Autism cases in United States jump to 1 in 45
The number of autism cases in the United States appeared to jump dramatically in 2014 according to recently released estimates, but researchers said that changes in the format of the questionnaire likely affected the numbers.
The report from the Centers for Disease Control and Prevention and National Center for Health Statistics shows that the prevalence of autism in children ages 3 to 17 went up nearly 80 percent from 2011-2013 to 2014. Instead of 1 in 68 children having autism -- a number that has alarmed public health officials in recent years and strained state and school system resources -- researchers now estimate that the prevalence is now 1 in 45.
Lead author Benjamin Zablotsky, an epidemiologist at the NCHS, and his colleagues said that in previous years some parents of children diagnosed with autism spectrum disorder likely reported it as a developmental disability instead of or in addition to autism because it was listed first. The new questionnaire flips the two categories, which researchers said made the autism estimates more similar to ones from other sources.
As might be expected from this change, the prevalence of other developmental disabilities declined significantly from 4.84 percent based on 2011-2013 data to 3.57 percent in 2014.
The prevalence of intellectual disability did not significantly change and remains at 1.1 percent and the prevalence of any three of the conditions was constant across all surveys.
The high rates of autism among American children has been the source of much debate in recent years, with some experts attributing it to overdiagnosis and others expressing concern about possible environmental factors affecting children's brain development.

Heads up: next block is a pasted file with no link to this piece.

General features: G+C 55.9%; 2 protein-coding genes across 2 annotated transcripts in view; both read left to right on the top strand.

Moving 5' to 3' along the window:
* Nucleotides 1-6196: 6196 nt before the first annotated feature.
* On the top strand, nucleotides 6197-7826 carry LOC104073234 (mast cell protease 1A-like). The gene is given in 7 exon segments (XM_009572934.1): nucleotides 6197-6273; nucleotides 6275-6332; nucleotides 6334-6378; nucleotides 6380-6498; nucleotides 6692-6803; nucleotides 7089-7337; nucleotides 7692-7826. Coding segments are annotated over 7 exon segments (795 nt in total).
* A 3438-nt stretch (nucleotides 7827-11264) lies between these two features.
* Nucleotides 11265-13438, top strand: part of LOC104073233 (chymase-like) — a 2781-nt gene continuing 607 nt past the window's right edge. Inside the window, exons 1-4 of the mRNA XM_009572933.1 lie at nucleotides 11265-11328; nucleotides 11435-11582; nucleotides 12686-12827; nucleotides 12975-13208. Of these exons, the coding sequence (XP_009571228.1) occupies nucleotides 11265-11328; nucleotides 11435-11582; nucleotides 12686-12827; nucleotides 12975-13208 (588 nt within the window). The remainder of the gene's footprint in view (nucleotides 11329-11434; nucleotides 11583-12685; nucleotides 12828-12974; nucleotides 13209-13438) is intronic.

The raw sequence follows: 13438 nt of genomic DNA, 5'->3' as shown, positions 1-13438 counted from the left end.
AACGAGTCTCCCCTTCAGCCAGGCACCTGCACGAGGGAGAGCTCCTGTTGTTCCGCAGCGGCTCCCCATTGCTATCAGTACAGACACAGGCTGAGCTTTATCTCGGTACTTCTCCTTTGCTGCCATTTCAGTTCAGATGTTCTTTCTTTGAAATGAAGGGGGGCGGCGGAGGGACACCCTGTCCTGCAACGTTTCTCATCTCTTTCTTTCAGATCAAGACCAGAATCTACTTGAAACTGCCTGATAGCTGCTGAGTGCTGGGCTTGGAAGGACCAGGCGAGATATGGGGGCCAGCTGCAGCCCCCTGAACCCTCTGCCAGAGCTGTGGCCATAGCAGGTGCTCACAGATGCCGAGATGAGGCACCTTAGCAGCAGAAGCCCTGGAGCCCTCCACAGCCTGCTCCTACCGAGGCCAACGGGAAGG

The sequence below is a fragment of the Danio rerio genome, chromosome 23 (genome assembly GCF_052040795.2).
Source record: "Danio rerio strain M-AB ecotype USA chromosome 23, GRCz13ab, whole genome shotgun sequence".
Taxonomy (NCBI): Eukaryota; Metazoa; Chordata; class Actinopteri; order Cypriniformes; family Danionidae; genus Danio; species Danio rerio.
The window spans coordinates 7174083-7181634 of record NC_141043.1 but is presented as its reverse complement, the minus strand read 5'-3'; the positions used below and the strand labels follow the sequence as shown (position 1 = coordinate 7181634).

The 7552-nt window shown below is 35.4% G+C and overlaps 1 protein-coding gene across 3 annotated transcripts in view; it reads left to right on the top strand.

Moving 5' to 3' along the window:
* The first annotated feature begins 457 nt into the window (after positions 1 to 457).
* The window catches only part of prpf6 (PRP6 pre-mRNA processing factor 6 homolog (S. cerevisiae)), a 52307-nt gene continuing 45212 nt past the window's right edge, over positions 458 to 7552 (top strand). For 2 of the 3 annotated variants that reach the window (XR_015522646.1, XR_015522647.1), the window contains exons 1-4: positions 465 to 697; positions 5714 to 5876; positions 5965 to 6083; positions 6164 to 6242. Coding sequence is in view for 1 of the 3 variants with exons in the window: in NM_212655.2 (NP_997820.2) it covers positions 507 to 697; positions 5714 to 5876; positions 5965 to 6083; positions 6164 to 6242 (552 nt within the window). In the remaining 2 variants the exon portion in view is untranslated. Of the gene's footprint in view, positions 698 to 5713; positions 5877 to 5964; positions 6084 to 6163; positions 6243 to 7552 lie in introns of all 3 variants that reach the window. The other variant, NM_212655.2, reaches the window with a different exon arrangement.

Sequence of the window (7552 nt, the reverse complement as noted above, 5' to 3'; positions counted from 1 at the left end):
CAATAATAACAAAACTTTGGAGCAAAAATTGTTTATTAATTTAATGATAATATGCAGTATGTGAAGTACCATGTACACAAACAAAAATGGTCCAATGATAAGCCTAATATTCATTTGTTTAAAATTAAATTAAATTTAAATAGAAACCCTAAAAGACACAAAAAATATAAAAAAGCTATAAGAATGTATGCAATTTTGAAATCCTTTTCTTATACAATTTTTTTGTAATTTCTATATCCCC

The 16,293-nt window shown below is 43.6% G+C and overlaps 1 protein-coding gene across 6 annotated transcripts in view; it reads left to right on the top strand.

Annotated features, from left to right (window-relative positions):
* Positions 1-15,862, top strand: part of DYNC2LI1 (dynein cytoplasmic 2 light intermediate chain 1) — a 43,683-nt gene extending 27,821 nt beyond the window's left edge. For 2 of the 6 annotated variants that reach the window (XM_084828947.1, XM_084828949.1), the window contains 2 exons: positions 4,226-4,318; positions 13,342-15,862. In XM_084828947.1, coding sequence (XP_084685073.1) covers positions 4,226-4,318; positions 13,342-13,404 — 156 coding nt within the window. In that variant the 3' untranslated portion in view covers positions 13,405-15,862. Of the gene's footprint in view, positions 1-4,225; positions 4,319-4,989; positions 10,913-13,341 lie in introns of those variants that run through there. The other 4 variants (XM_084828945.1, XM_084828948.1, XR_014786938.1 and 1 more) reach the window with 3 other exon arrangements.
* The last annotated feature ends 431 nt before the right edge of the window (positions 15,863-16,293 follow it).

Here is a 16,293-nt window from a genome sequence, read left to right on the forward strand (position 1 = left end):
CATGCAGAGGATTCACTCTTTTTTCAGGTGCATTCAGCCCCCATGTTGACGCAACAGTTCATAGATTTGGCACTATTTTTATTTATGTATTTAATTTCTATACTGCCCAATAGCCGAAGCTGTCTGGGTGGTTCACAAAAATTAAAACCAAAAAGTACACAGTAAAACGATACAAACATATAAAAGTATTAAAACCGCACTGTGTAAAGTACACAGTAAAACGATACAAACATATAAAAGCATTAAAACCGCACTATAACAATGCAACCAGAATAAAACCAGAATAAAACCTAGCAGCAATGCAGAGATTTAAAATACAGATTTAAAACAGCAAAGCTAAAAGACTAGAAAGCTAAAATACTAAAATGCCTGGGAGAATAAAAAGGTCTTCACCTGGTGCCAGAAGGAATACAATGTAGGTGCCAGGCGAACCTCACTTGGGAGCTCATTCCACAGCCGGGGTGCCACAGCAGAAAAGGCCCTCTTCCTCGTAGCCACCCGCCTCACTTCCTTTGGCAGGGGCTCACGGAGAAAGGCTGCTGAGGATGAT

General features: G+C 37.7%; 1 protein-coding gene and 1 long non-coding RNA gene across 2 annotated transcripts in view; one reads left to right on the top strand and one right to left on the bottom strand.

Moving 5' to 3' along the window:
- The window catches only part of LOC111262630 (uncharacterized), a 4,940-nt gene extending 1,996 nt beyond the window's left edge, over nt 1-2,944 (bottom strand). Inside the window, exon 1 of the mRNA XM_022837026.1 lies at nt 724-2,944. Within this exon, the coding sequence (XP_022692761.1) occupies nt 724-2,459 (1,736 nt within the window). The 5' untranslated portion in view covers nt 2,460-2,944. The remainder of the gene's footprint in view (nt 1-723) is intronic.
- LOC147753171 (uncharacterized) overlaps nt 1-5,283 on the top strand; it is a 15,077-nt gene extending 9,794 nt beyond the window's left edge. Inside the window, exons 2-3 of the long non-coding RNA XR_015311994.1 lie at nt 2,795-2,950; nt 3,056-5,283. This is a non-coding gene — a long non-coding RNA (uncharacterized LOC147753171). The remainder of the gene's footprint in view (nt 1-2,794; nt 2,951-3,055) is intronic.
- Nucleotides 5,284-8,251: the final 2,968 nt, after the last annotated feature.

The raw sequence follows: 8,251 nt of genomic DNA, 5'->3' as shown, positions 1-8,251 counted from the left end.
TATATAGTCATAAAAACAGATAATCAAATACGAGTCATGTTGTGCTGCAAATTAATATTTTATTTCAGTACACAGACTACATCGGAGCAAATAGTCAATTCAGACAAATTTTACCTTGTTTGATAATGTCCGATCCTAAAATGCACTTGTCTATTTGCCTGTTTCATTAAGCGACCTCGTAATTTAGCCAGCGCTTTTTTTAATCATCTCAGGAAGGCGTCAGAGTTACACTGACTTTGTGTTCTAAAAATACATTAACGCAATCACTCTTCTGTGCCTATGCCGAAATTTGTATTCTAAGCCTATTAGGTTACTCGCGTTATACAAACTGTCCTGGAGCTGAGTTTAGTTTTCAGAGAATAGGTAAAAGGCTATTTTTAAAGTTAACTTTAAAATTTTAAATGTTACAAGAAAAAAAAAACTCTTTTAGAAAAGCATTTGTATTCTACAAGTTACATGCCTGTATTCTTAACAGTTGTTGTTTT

Michael Rosanoff, an epidemiologist who is the director for public health research for Autism Speaks, an advocacy group, said that the new number "is likely a more accurate representation of autism prevalence in the United States" than the 1 in 68 number.
"This means that 2 percent of children in the U.S. are living with autism," Rosanoff said in a statement."The earlier they have access to care, services and treatment, the more likely they are to progress."
As in previous years, most of the children being diagnosed with autism are male, non-Hispanic white, living in large metropolitan areas, with two parents and with at least one parent with more than a high school education. Many more boys are being diagnosed with autism than girls, but the gap is narrowing somewhat. In 2011-2013 81.7 percent of all children diagnosed were male while 18.3 percent were female. In 2014, it was 75 percent male, 25 percent female.
Most of the children being diagnosed with autism were identified by their parents as non-Hispanic white. More than two-thirds of children being diagnosed lived with two parents.
Children being diagnosed represented a wide range of incomes. Most of the children being diagnosed had at least one parent with more than a high school education -- a phenomenon that experts have said could be due to the fact that they may be more likely to notice issues early on and seek medical help.
More than half of children diagnosed live in large metropolitan statistical areas that include places like New York, Los Angeles and Washington.